species (ROS) causes oxidative stress, increased concen-
response and oxidative stress. In this regard, the role of
tration of sugars (glucose, fructose, deoxyglucose, and
AGE as a biological clock is very likely to be realized via
triose phosphates) and active dicarbonyl compounds (gly-
inflammatory response, ROS generation, and apoptosis
oxal and methylglyoxal) can cause “carbonyl stress”
resulting in the increased rate of formation of AGE prod-
For such a clock to control aging, the following com-
ucts, including cross links in proteins, which violate their
ponents are needed: 1) a protein like crystallin or elastin
whose lifetime is comparable to the human lifespan; 2)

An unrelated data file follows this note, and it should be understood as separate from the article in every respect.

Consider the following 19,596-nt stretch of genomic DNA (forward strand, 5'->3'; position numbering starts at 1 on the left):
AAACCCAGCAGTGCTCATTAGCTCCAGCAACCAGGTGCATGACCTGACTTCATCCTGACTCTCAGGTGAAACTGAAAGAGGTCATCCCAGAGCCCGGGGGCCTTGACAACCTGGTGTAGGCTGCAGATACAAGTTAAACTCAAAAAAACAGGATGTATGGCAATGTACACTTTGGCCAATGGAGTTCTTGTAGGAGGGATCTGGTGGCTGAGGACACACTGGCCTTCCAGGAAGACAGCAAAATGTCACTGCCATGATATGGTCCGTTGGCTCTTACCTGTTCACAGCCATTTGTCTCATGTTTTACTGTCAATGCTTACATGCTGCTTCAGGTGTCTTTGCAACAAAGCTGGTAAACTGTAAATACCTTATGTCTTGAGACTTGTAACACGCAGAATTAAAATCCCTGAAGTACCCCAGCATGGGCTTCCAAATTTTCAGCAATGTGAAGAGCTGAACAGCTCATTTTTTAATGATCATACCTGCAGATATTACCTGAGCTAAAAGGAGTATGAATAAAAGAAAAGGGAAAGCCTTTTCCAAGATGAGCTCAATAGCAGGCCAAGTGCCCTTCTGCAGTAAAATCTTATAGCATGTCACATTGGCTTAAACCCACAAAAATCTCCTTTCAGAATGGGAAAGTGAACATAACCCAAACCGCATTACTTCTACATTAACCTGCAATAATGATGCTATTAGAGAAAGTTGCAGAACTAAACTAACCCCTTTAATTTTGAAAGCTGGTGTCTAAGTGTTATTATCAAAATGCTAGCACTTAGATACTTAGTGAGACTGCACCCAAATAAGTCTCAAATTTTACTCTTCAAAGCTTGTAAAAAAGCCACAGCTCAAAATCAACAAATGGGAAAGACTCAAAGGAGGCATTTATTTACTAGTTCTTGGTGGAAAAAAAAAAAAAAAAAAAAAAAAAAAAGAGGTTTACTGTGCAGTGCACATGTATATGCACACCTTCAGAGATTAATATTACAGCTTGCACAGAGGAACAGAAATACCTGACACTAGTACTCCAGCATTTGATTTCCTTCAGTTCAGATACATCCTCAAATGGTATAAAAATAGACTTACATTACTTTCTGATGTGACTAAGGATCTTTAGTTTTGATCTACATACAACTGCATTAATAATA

In the early 1980s, after AGE had been found to
RAGE specific to the formation of AGE in this protein;
accumulate with age in certain tissues of living organisms,
3) an apoptosis inducer triggered by the complex of
a theory of “non-enzymatic glycosylation as the cause of
RAGE and an AGE-containing protein. If these process-
es take place in tissue producing some primary juvenile
Harmful effects of glycation were initially assumed to
hormone, and the ability this tissue for restoration is lim-
be associated with damage to long-lived proteins. Indeed,
ited, it should result in the involution of the tissue with
clear age-dependent increase in AGE concentration is
age and subsequent aging due to reduction of the level of
observed in those body parts where proteins are not
renewed or are renewed very slowly (e.g. in skin and car-
This scheme assumes such long time periods as
tilage collagen [19-21], in proteins of the lens [22, 23],
months and years are measured not by a single cell, but by
and in some other tissues [24, 25]). In experiments on
a large group of cells, a special supracellular structure sim-
rats, aminoguanidine, an inhibitor of AGE formation,
ilar to the suprachiasmatic nucleus of the hypothalamus or